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    Part five in ‘The EFSI Legacy’ series

    The European Fund for Strategic Investments has been a game-changer for economic stimulus programmes backed by EU public financing and for the European Investment Bank. ‘The Legacy’ is a series that tells the story of the European Fund for Strategic Investments (EFSI) from 2015 to 2020 through interviews with the Managing Director, Deputy Managing Director, members of the Investment Committee and final beneficiaries across Europe

    Download ‘The EFSI Legacy’ book here.

    Some of the first reviews of EFSI were undertaken very early—perhaps too early—when the portfolio was still small and not sufficiently diversified to draw general conclusions. Topics and issues that early reviewers said needed further analysis were often repeated by subsequent reviewers as if they had been proven, and frequently cited as increasingly severe negative inferences.

    Throughout the programme, the EFSI team has examined its own operations critically and constructively and taken recommendations by third parties on board. Here are some of their thoughts on the process of self-evaluation.

    Has the Investment Committee rejected any deals?

    The Investment Committee may reject a request for the EFSI guarantee for many reasons (and is not legally required to justify any rejection). To avoid damaging an underlying project in the real economy, rejections are not published. But they have happened, and been duly reported to the European Commission and the European Parliament on a strictly confidential basis.

    Has the Investment Committee been too complacent in approving the EFSI guarantee?

    The Investment Committee does not rubber-stamp EIB projects, or take guidance from the Commission, the EIB or other parties in its decision-making on the EFSI guarantee. Investment Committee members frequently question details of proposals and challenge EIB assertions in the guarantee requests. They vote on each proposal individually in their capacity as Investment Committee members, and they are not entitled to abstain from any decision (unless subject to a conflict of interest, in which case they are not privy to the Investment Committee’s documents and excluded from all of its discussions and decision-making). Only if a majority of the Investment Committee members approve a given proposal can the EFSI guarantee be made available. The decision is binary (a yes or no vote, with no option for conditional approval) and it is final. Since the beginning of 2018, the Investment Committee has also justified each of its positive decisions in a public document explaining its rationale.

    EFSI was intelligently set up at the initial stage, but it also evolved based on comments and questions from the Investment Committee.

    What happens to “rejected” projects?

    A negative decision by the Investment Committee is binding. It prohibits the EIB from using the public guarantee for the proposed financing. Negative decisions are reported periodically and on a confidential basis to the Commission and Parliament. A negative Investment Committee decision does not mean that the underlying investment cannot proceed. It may still be financed at some point, potentially on other terms by other financiers, or even by the EIB which would then bear the entire risk without the backing of the EFSI guarantee.

    One of the criticisms from outside was about what additionality actually means. Observers seemed to expect the EIB or the Investment Committee to produce a set answer, as if it were a mathematical formula. As if you could plug in the numbers and out the answer would pop. But the point of the Investment Committee is that it takes expertise to assess additionality. It isn’t just a computer algorithm. You have to have experts debating and voting on it. The reason the Investment Committee is made up of people with diverse and profound economic expertise is rooted in the need to assess this less-than-clear-cut measurement.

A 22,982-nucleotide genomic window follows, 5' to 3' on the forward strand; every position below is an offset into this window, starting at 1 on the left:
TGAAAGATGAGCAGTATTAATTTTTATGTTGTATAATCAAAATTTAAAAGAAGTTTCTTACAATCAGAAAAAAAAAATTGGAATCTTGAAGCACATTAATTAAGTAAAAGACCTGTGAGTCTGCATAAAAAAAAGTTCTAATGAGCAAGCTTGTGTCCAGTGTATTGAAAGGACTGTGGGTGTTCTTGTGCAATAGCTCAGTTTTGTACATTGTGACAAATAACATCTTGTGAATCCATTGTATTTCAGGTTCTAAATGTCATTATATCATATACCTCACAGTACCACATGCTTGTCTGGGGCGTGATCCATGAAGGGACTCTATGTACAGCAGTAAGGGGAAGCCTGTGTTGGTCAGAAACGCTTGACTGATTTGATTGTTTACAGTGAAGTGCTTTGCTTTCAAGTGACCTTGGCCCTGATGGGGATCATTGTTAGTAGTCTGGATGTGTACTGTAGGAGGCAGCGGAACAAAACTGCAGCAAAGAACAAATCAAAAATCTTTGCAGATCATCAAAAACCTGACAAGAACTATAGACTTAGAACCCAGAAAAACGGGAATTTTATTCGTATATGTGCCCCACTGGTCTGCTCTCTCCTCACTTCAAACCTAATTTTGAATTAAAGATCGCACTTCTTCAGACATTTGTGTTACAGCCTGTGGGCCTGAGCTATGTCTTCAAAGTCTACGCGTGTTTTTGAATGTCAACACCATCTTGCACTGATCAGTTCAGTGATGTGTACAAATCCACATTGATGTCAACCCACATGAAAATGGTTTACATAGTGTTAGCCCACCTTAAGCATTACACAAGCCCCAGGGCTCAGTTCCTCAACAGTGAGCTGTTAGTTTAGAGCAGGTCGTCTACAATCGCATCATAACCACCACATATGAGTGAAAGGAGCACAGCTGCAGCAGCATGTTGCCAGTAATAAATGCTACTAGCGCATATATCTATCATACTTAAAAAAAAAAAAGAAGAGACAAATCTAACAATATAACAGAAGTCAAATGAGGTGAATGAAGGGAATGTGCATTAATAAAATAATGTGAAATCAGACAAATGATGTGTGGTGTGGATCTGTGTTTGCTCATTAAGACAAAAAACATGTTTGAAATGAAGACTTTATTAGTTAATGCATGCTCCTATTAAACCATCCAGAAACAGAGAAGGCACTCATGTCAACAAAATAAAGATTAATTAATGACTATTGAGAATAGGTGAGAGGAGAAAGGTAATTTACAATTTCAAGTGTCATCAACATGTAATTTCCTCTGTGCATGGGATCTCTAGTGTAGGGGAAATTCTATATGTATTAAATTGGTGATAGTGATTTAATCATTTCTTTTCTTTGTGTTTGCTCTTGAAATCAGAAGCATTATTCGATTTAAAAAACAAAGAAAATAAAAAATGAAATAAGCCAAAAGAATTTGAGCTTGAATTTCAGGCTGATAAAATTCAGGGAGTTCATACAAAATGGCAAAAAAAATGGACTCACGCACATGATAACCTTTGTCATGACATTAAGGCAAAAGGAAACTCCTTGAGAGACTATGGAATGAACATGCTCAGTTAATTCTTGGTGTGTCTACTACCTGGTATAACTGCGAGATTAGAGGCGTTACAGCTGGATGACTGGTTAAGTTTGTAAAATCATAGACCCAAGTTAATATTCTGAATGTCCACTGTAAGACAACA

© Ilias Abawi

    The EFSI guarantee backed the clean-up of the Emscher River in Essen, Germany

    Success factor #1

    The design of the instrument was appropriate for the challenge to be tackled. Two clear and equally important objectives were laid out in the EFSI regulation and achieved by the programme: additionality and investment mobilised in the real economy.

    Success factor #2

    Clear roles and responsibilities at the institutional level between the European Commission and the EIB Group, and at the operational level between the EIB Group, the lender, and EFSI, the guarantor

    How do we make sure that public policy considerations don’t kill the mobilisation of private finance? We have to strike a balance. We were independent and not part of the Bank, but our mission was to continuously represent public policy goals.

    Success factor #3

    Lean and efficient EFSI governance

    Success factor #4

    Using the entire EIB Group machinery for implementation

    Success factor #5

    Engagement with National Promotional Banks

    Member States willing to engage, for example through their national promotional banks or other dedicated structures, benefited more and earlier from EFSI support. Those that thought EFSI undermined grant systems benefited less. The European Court of Auditors surveyed and interviewed national promotional banks as part of its 2019 EFSI report and found that “the majority of NPBIs appreciated the increased cooperation with the EIB Group.”

    Projects and people

    A bridge between policy and profit

    When a European research institution or company sends data to South America, the digital information has to make the trip along cables that go through the United States. That is a journey with data security—and even political—implications. A direct digital cable requires a large investment with significant construction and commercial risk, because it has to cover 6 200 km of ocean floor, crossing submarine mountain ranges and deep chasms, with most clients only willing to buy capacity after the cable is laid.

    But that’s the kind of investment Marguerite II was made for. So the €745 million fund backed EllaLink, a cable connecting the Portuguese mainland, Madeira, Cape Verde and Brazil that’s due to be completed in 2021. “Marguerite is quite unique,” says Nicolás Merigó, the former head of Santander Infrastructure Capital who is chief executive of Marguerite. “We’re doing challenging greenfield projects that may not get the same attention from private funds.”